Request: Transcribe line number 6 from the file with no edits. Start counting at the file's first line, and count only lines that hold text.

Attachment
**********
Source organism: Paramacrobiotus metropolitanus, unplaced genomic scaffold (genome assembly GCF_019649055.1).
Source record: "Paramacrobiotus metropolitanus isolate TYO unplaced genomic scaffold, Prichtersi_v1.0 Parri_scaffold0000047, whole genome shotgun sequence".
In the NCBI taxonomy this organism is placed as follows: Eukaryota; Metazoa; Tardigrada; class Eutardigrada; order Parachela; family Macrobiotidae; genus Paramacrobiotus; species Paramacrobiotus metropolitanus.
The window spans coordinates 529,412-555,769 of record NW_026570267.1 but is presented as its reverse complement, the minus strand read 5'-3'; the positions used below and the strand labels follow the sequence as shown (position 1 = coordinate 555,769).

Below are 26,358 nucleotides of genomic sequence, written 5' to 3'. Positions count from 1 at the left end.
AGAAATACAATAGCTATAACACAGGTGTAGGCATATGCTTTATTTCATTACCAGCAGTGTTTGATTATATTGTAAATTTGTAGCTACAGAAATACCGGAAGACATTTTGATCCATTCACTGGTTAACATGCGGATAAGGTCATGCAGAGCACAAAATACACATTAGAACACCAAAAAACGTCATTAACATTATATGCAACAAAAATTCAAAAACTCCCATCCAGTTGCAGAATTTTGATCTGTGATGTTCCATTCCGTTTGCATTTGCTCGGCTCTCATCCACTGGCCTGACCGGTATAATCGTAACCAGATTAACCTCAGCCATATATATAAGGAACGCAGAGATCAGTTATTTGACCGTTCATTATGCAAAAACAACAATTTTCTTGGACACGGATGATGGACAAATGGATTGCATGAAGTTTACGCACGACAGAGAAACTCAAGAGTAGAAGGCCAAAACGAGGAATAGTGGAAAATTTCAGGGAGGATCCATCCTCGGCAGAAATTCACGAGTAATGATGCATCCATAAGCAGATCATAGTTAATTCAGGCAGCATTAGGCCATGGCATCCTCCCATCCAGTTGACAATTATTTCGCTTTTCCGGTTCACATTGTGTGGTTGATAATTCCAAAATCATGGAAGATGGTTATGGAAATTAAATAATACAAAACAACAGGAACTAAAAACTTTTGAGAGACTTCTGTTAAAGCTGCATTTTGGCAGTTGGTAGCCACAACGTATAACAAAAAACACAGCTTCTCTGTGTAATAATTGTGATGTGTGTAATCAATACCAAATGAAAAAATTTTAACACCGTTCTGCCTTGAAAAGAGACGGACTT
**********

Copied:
AGAAATACAATAGCTATAACACAGGTGTAGGCATATGCTTTATTTCATTACCAGCAGTGTTTGATTATATTGTAAATTTGTAGCTACAGAAATACCGGAAGACATTTTGATCCATTCACTGGTTAACATGCGGATAAGGTCATGCAGAGCACAAAATACACATTAGAACACCAAAAAACGTCATTAACATTATATGCAACAAAAATTCAAAAACTCCCATCCAGTTGCAGAATTTTGATCTGTGATGTTCCATTCCGTTTGCATTTGCTCGGCTCTCATCCACTGGCCTGACCGGTATAATCGTAACCAGATTAACCTCAGCCATATATATAAGGAACGCAGAGATCAGTTATTTGACCGTTCATTATGCAAAAACAACAATTTTCTTGGACACGGATGATGGACAAATGGATTGCATGAAGTTTACGCACGACAGAGAAACTCAAGAGTAGAAGGCCAAAACGAGGAATAGTGGAAAATTTCAGGGAGGATCCATCCTCGGCAGAAATTCACGAGTAATGATGCATCCATAAGCAGATCATAGTTAATTCAGGCAGCATTAGGCCATGGCATCCTCCCATCCAGTTGACAATTATTTCGCTTTTCCGGTTCACATTGTGTGGTTGATAATTCCAAAATCATGGAAGATGGTTATGGAAATTAAATAATACAAAACAACAGGAACTAAAAACTTTTGAGAGACTTCTGTTAAAGCTGCATTTTGGCAGTTGGTAGCCACAACGTATAACAAAAAACACAGCTTCTCTGTGTAATAATTGTGATGTGTGTAATCAATACCAAATGAAAAAATTTTAACACCGTTCTGCCTTGAAAAGAGACGGACTT